Brando’s The Men – Hollywood’s First Look at Paraplegia


Hollywood sixty years ago, an actor relatively unknown called Marlon Brando helped Hollywood introducing to the public in general a segment relatively unknown society – paraplegic. The inauguration of the newly arrived in Hollywood, Brando and these new members of the society took place on the big screen in the 1950 film, the men.

men are used to launch the career of Brando’s film but, more important still, lovers of cinema introduced to men, the survivors first injury catastrophic than most people had never heard of injury spinal cord (SCI). In fact, fellow actor and co-star, Richard Erdman (Leo in men) admits to ask a medical SCI leader at the time, Dr Ernest Bors, by Erdman had never heard of a paraplegic – the same role that was going to play. The answer: there were none. At least until the war when medical as Bors, with the discovery of antibiotics, helped maintain spinal cord injured World War II veterans and civilians paraplegic I live already that their life expectancy before the war of eighteen months.

there are countless reviews of the film of men on the Internet and elsewhere; copies of the film are also available.

the film itself takes place in the Hospital in Birmingham in Van Nuys, CA veterans. Interestingly, approximately forty-five real paraplegic patients participate in the film, mostly as extras, but a number with parts talking / acting. Speaking of ‘firsts’, the public movie – going also entered the newly formed veterans organization, the Association of Paralyzed Veterans (PVA). In 1946, paralyzed veterans were organizing what eventually evolved into a national organization, known today as the paralyzed veterans of America, with chapters in ski centres in the VA Birmingham, the Bronx VA, this (Staten Island, NY) Halloran General Hospital, Naval Hospital of St. Albans (Long Island, NY), Veterans Hospital of Hines (Chicago area) , Hospital de veterans McGuire (Richmond, Virginia), Kennedy (Memphis, TN) and Cushing (Framington MA).

in February 1947, delegates of seven existing chapters (Cushing not could finance the trip) gathered in Vaughan of the Hospital Unit of the VA Hines for the first Convention of the Association of paralyzed veterans of America. Pioneer PVA Gilford S. Moss (Vaughan chapter) that he sent a letter asking for the formation of a national organization became the first President of the group. They were also present among PVA ‘Foundation delegates’ Robert Moss (no relation to Gilford, who would continue as the second President of PVA), Donald P. Coleman, Joseph Gusmeroli, George Holmann, Fred Smead, Walter Suchanof, Alex Mihalchyk, Harold Peterson, William Day Jr., Marcus Orr, Kenneth Seaquist, Eldred Beebe, Joseph Gillette, Alfred Gore and Harold Sharper.

the birth of PVA, together with connecting paraplegics from across the country, also served to bring together through the national organization of the Paraplegia news magazine. Each Member of the PVA from New England to Southern California received this monthly newspaper with information primarily from new medical breakthroughs in legislation on the performance of these survivors of the latest battlefield news from other chapters of PVA.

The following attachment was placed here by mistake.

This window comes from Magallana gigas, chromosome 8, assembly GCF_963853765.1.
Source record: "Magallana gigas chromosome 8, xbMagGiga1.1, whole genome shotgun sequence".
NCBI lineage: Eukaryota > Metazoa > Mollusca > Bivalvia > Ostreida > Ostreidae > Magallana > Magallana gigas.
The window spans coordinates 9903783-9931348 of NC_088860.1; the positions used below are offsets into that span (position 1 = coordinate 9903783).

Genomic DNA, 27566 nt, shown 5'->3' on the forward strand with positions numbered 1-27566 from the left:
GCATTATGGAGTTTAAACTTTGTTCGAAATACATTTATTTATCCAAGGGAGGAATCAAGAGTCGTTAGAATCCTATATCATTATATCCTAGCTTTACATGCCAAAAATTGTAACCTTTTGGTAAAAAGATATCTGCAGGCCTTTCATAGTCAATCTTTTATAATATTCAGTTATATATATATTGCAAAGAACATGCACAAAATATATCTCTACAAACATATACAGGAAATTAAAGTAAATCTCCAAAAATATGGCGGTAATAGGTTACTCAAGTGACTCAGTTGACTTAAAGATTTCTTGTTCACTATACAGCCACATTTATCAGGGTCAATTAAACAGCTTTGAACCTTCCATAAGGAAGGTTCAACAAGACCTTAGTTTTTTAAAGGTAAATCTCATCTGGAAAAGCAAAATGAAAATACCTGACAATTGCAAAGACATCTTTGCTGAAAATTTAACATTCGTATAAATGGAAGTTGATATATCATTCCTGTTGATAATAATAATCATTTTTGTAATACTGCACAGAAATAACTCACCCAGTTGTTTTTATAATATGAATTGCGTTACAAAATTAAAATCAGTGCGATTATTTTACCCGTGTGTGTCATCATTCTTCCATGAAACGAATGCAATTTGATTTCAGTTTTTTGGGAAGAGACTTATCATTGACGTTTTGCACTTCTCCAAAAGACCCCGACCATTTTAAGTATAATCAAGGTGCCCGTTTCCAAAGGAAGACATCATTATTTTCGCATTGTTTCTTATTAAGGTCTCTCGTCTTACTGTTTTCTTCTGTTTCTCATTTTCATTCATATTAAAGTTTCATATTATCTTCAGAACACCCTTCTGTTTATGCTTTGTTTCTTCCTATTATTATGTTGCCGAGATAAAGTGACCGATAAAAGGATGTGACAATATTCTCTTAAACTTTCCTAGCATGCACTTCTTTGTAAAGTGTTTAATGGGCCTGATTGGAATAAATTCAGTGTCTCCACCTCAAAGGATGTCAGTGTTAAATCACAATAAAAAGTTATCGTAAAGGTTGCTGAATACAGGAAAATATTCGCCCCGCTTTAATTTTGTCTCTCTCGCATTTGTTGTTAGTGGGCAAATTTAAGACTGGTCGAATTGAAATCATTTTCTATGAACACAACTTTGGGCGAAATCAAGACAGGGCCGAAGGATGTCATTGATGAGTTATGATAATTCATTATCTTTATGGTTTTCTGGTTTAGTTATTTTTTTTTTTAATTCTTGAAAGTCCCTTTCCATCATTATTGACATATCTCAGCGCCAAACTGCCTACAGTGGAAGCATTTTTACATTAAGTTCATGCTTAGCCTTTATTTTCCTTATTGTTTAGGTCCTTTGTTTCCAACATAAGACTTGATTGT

the four main parties paraplegic men were interpreted by actors healthy Brando, Erdman, Jack Webb (Dragnet television fame) and paraplegic Arthur Jurado. Interestingly, men with paraplegic to play the part of paraplegics would be a novel idea, it was held today. Unfortunately, some segments of society still have to wait on ‘the bus back’.

in addition to jury, included patients in hospital who had rolls speak / Act on the company Pat Grissom (himself), Randall Updyke III (Baker), Tom Gillick (fine), Carlo Lewis (Gunderson), Ray Mitchell (Thompson), Pete Simon (Mullin), Paul Peltz (Hopkins), Marshall (Roman) Ball, William Lea, Jr. (Walter), Obie Parker (the viewpoint) and Sam Gilman (uncredited). Bud Woziak (which, according to Turner Movie classics, was used as a model for the character of Brando) joined Ted Anderson, Pat Grissom, Pete Simon and Herbert Wolf as technical advisers for the film.

for those that men have not seen: (Lt. Ken Wilozek ‘Bud’ played by Marlon Brando) boy meets girl (Ellen starring Teresa Wright), boy goes to war, but not before proposing to a girl, Guy has a bullet in the back while on patrol, boy is paralyzed, boy shows up in the Birmingham VA SCI unit still unable to cope with his paralysis a year later , girl waiting for boy to ‘recover’ asks to see it, boy and girl to resume the ritual courtship, boy marries girl and move at your own home, boy and girl have marital problems and returns the child to the hospital to live, child lashes out and fellow patients – PVA councilors – vote to kick his butt out, boy and girl, reconcile and live happily ever… maybe.

the illuminated film lovers of the cinema in 1950 and still have unique educational value. Many of the situations dealt with in the film still apply: adjust to a catastrophic injury, rehabilitation, relationship – or lack of it, camaraderie and veteran helping his fellow veteran and the reality sometimes difficult to return to a society that only recently seems willing to accept its citizens with disabilities. Unless you’re a paraplegic or quadriplegic, with a family member or friend with SCI, or work in the field of rehabilitation, chances are that you will get a lot of understanding of men of vision.